The galley says that the chef has arrived. A solid surface u-shaped counter in mystic black is centered around an under counter separate stainless fridge and freezer. There’s a two burner electric stove with an over-the-range vent hood; a convention/microwave; large stainless sink and coffee maker.

My wife thought there was ample storage in the galley cabinets but then she discovered “the pantry”. Under the galley floor, which rises via an electric hatch, and down two steps, there’s a massive space that houses the washer/dryer combo and on two large shelves dedicated space for four large storage bins. Heaven.

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The galley is a chefs dream. Note the over-the-range vent hood.

Moving forward, the guest stateroom is to port with a double innerspring mattress, hanging storage, a flatscreen TV and access to the day head. I love the thoughtful touches like the skylight overhead that provides plenty of light through from the forward windows. To starboard, the kids’ stateroom features twin bunk beds as well as hanging storage and a skylight.

The day head with separate shower also features the same mystic black solid surface counter, a stainless sink and large mirrors on the overhead cabinet doors. As you’d expect in a yacht of this size, the day head isn’t a closet shoe-horned into stolen space, but rather a proper room with space and décor to match.

All forward rooms are accessed through a solid wood dark cherry door with chrome handset and hinges that just feel luxurious. The master stateroom features an island queen with large drawers underneath and his and hers hanging storage to either side. A private TV/DVD and stereo system, with overhead indirect lighting make this room a true private oasis. The overhead hatch features both blackout and screen roller blinds. Two portholes provide you with a view of the morning before you decide to rise or roll over and drift back off to sleep. The private head is to starboard and appointed identically to the day head, yet it features a curved plexi-glass wall that provides plenty of room to move (and yes ladies, to shave) in the shower.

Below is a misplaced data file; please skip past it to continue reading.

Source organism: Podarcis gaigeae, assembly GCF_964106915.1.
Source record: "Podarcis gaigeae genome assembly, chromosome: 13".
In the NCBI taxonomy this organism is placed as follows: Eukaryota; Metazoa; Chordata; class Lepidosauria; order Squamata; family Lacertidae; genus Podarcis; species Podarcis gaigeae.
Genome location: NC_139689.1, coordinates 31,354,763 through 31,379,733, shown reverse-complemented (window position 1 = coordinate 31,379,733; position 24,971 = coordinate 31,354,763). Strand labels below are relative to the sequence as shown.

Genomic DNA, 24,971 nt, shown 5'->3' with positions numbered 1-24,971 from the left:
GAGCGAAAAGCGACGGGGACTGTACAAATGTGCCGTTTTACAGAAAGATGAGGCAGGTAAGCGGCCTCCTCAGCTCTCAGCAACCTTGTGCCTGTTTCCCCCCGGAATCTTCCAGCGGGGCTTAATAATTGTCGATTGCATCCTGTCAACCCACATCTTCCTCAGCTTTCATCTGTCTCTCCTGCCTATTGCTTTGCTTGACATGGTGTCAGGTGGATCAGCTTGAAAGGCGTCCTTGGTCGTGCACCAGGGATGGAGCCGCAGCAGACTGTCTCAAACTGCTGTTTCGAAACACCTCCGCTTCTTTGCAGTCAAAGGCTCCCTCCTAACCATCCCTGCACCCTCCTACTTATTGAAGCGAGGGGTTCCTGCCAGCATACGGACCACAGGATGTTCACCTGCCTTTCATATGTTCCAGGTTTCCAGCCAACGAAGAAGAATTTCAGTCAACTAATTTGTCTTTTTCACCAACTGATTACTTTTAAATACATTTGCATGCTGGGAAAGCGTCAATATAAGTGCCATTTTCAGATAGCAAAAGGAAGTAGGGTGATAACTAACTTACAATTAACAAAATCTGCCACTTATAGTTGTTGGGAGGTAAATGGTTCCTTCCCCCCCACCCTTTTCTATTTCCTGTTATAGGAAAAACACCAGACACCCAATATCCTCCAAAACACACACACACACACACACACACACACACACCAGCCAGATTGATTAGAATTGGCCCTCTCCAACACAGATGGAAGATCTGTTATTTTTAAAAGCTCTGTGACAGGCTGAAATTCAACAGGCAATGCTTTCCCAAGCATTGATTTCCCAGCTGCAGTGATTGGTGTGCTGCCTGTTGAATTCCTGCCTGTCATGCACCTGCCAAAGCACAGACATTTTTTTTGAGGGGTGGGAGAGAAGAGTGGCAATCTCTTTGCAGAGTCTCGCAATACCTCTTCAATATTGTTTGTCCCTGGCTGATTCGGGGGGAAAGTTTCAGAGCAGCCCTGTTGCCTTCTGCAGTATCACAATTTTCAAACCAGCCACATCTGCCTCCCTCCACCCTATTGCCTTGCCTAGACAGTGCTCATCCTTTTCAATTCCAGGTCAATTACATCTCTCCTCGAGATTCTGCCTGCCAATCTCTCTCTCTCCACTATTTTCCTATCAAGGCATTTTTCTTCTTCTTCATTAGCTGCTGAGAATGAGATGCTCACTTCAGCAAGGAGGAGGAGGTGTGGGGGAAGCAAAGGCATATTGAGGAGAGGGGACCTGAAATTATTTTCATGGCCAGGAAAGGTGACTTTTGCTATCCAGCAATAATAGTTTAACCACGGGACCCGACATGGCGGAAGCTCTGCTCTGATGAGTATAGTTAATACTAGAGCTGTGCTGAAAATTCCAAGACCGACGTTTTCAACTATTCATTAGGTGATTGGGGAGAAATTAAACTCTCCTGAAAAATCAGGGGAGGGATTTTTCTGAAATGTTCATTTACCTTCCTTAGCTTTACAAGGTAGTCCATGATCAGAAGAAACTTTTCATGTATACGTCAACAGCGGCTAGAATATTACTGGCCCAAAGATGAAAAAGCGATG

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The master stateroom is a private oasis with a queen island bed, private TV and stereo system.
When either you or your guests arrive on the foredeck, you’ll be treated to an abundance of space thanks in part to the over fifteen foot beam. Up here there’s a large double sunpad with separate adjustable backrests, cupholders, two large anchor locker access hatches, a rope/chain windlass with foot pedals and a remote searchlight.

Up on the 520’s bridge, twin captain’s chairs are positioned behind a dream helm equipped with a Raymarine VHF, widescreen radar and GPS, the Raypilot autohelm, and controls for the Vetus bow and stern thruster,. Overhead, the Mercury SmartCraft displays provide every possible number on the performance of the twin Cummins MerCruiser diesels you could possibly want. Forward of the helm, there’s a large u-shaped sofa centered around a table with the entertainment centre to port. There is room enough up here for all your guests to cruise “above-it-all” in style with a commanding view, and the fridge and wet bar means you don’t have to go back down below for snacks or beverages. The hardtop protects from the sun, while the Isinglass side curtains provide roll up access to that wind-in-your-hair feeling we all know and love, for those days that you don’t want the bridge air conditioning on.